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An interview with Georgie & Jess and their pathway into marine biology


As a high school student did you know you wanted to go into marine biology?

Georgie: No, I didn’t - throughout high school I did enjoy science, but in Year 12 I also did well in English, History and Indonesian. This led me to begin a Bachelor of Arts/International Studies with the plan that I would try to get into journalism. When I discovered that I did not enjoy this as much at a university level, I transferred to a Bachelor of Science after a year, and then a major in Marine Biology a year later. I have always loved being at the beach and learning about the environment and all things nature, and my brain seemed to work better in the realm of sciences rather than arts.

Jess: Yes, I have always had a huge love and passion for the ocean and ocean animals. It started with the typical large cetaceans (dolphins and whales) that everyone loves, then my interests grew to all other aspects of the ocean. This is everything from plants, marine algae (seaweed) and all other animals big or small!

Did you have to do any volunteer work or extracurricular activities? How did you begin to start your career in marine biology?

Georgie: I actually got my current job at the Marine Discovery Centre through volunteering here. After I finished my university studies I wanted to gain more local knowledge of our marine environment, and began volunteering at the centre once a week, helping out with school excursions as well as aquarium maintenance and fish feeding. I volunteered for 2.5 years, and when a position became available, I was offered a paid role here as a resident marine scientist. Throughout the years I have also volunteered with the Adelaide Dolphin Sanctuary Action Group, participated in some dune plantings and restoration, and also completed some workshops and courses including Coastal Ambassadors and Climate Ready Communities. I found all of these experiences to be helpful to compliment my formal education and learn how people and communities can make a difference to help our marine environment.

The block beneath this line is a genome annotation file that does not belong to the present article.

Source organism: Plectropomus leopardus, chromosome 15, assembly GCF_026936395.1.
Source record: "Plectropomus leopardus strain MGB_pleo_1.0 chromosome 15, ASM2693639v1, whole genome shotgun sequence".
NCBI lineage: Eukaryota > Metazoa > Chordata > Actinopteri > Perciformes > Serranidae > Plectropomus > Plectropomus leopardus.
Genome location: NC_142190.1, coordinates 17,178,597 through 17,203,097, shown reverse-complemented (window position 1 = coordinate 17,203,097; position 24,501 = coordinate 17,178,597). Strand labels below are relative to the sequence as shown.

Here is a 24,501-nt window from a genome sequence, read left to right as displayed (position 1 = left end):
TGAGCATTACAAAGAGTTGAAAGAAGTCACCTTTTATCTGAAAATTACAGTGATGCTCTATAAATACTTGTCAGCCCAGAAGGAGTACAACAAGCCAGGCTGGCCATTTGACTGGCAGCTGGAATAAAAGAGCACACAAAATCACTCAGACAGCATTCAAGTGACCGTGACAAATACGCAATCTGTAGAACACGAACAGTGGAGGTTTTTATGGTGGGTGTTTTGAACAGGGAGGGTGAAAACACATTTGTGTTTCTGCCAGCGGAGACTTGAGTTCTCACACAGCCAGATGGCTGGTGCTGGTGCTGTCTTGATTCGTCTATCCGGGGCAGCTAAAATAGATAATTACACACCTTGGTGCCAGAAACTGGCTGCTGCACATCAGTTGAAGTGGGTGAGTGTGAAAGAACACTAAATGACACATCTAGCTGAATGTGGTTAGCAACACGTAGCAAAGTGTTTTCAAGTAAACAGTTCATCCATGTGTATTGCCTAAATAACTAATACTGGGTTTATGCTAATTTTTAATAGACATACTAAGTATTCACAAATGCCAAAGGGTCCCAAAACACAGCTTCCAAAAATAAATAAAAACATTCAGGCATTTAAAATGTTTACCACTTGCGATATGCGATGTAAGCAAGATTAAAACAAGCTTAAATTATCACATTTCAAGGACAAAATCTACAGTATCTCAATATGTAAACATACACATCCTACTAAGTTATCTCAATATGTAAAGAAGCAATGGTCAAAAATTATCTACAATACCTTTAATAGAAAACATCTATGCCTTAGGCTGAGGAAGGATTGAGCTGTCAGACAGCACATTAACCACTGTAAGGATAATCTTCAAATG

Jess: Volunteer work was not compulsory within any of my marine studies, although I did complete some small volunteering work with beach clean-up groups and then underwent an internship at the Marine Discovery Centre, where I continued to volunteer once my internship was completed. These experiences were the most beneficial activities I undertook throughout my degree as they provided me with a wealth of extra knowledge as well as providing me experience in the workplace with hands on activities.